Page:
Some disciples of John the Baptist wanted to follow Jesus. Not only them, but many other people followed Jesus and became his disciples. It is written in John's Gospel that people said to John the Baptist: “Rabbi, that man who was with you on the other side of the Jordan—the one you testified about—look, he is baptizing, and everyone is going to him” (Jn 3:26).
Jesus had already noticed that some of John’s disciples were following him (Jn 1:38). Then Jesus asked an important question to them: “What do you want?” (Jn 1:38). Jesus is putting this same question to us also, to all those who follow him, to all Christians.
We can ask this question of ourselves in different ways. What do I want as a Christian?
Many Christians are losing their faith because of various reasons: some infamous scandals caused by church leaders. Or for those who are seeing great scientific developments, the Christian faith has become meaningless and old-fashioned. Others have priority for finance. For example, in Germany if you leave the church, you save a lot of money every month because you no longer have to pay church tax.
Many people are imitating others in abandoning their Christian faith. Their idols in society in many different cultural contexts are leaving the faith. Others are following members of their own family, relatives, neighbours or friends who have abandoned the faith. Such situations already existed at the time of Jesus: “From this time many of his disciples turned back and no longer followed him. ‘You do not want to leave too, do you?’ Jesus asked the Twelve.” (Jn 6:65-67). So what causes us to continue to be Christians? Is it inner conviction? Do we remain Christians just because our parents baptized us when we were babies? Why do we come to church at all? Is it perhaps because Sunday worship has become a habit?
Jesus asks us: “What do you want?” (Jn 1:38). Yes, what do we want as Christians?
Let us look at the disciples' response to Jesus Christ’s question: The disciples counter-questioned: “Rabbi”.., “where are you staying?” (Jn 1:38).
This question was not simply about finding an address with street and house number. It was the strong desire of the disciples to remain with Jesus Christ and to learn more about Him. Yes, to experience their Teacher!
Jesus Christ recognized this desire. His answer was not simply to name a street with a house number. Jesus replied: “Come, and you will see.” (Jn 1:39).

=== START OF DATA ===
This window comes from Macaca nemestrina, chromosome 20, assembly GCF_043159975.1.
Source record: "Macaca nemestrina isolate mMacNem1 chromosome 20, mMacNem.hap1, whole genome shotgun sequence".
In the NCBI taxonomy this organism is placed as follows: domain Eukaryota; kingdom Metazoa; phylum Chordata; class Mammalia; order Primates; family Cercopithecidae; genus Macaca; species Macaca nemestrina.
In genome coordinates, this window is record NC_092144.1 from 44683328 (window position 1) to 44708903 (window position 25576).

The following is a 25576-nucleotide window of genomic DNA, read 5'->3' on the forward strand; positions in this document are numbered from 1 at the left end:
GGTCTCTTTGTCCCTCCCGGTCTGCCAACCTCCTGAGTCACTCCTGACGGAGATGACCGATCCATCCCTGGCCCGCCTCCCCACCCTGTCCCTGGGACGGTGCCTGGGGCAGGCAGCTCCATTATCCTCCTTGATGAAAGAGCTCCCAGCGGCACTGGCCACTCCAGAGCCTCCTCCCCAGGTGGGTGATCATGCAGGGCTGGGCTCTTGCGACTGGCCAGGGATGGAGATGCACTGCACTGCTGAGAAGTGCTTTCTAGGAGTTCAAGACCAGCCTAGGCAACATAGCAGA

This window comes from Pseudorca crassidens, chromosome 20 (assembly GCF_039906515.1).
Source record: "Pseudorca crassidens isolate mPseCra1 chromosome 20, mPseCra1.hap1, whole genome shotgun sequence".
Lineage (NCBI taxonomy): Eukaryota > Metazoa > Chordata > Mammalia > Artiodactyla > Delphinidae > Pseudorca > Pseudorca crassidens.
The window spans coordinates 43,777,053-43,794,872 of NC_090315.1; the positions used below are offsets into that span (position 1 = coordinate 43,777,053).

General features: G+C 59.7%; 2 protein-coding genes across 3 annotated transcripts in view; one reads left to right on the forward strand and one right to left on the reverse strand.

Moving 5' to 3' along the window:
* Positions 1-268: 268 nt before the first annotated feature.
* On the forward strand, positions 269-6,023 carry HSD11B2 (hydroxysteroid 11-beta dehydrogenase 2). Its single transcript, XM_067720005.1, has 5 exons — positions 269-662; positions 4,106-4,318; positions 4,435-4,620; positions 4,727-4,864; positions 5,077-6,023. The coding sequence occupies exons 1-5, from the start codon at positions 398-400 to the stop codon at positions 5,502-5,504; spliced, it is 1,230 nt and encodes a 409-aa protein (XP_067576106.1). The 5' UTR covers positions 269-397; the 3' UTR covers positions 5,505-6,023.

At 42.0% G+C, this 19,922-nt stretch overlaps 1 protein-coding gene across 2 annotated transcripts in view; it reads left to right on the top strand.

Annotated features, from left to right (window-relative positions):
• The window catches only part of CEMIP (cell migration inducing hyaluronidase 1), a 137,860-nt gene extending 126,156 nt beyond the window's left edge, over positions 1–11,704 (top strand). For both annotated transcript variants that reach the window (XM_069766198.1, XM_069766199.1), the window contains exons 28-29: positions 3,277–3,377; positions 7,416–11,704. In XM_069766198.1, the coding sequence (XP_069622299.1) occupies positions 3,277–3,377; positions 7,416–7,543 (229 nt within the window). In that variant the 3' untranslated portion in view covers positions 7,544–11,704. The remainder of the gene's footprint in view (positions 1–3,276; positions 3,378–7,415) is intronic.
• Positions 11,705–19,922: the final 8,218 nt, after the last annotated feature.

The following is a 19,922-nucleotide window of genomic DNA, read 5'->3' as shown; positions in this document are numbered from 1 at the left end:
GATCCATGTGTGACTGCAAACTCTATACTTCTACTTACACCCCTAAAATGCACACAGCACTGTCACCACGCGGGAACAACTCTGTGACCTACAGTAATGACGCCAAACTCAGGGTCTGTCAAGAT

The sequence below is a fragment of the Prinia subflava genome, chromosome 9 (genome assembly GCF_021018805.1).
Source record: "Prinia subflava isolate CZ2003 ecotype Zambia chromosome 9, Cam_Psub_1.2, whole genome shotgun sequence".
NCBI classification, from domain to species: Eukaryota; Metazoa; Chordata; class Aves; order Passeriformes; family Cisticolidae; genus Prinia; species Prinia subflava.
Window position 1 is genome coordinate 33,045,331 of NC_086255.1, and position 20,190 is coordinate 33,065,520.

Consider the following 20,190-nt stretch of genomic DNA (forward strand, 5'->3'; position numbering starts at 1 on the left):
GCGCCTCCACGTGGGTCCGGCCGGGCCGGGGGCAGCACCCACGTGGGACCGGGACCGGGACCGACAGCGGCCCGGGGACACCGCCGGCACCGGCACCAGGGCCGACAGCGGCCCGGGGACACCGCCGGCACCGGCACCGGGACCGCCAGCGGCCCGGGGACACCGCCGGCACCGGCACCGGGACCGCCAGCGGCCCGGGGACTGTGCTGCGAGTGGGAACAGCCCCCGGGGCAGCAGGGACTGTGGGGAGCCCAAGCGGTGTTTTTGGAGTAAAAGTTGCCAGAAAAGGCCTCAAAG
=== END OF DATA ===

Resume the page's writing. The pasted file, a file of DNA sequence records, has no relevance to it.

The disciples should follow him and see for themselves where he lives and what he does. They should live there with him for a short time. In this way the disciples can really experience their Master and God. “So they went and saw where he was staying, and they spent that day with him.” (Jn 1:39).
How do we differentiate the terms ’know’ and ’experience’? For example, we know that there is a moon. However, we have no direct experience of the moon, because we were never on the moon.
You can also know that there is lavender in the garden. However, to experience lavender you have to go into the garden and touch the lavender, inhale the wonderful scent. Feeling renders experience.
Knowledge is not necessarily experience. Knowledge helps us to experience something. Someone may know, for instance, that a person has a daughter or a son. Nevertheless, this person can only gain experience of the child if he or she holds the child in his or her arms and maintains personal contact. You can only gain experience of your parents in an old age home if you keep in touch with your mother or father, talk over the phone, visit them and help them.
One knows that there is a church. However, one can only experience church if one goes to church and prays and sings alone or together with the congregation. In religion, experience is a very important element. In religion, faith grows with experience. A person may be able to give a lecture about religion for hours, but if that person has no experience of that religion, then he has no faith at all.
What does religion mean? Experience leading to faith? Is it the experience of sacred objects, symbols and rituals? Experiences of sacred things, symbols, rituals or traditions in themselves, do not yet bring any faith.
These sacred objects, symbols, and rituals lead people to an experience of God. Only then does faith come. Jesus Christ himself explained this fact when he worked miracles. He performed miracles not just for the sake of miracles, but so that people could believe in him through his miracles and experience God.
"What do you want?
“Rabbi”.., “where are you staying?”
“Come, and you will see.”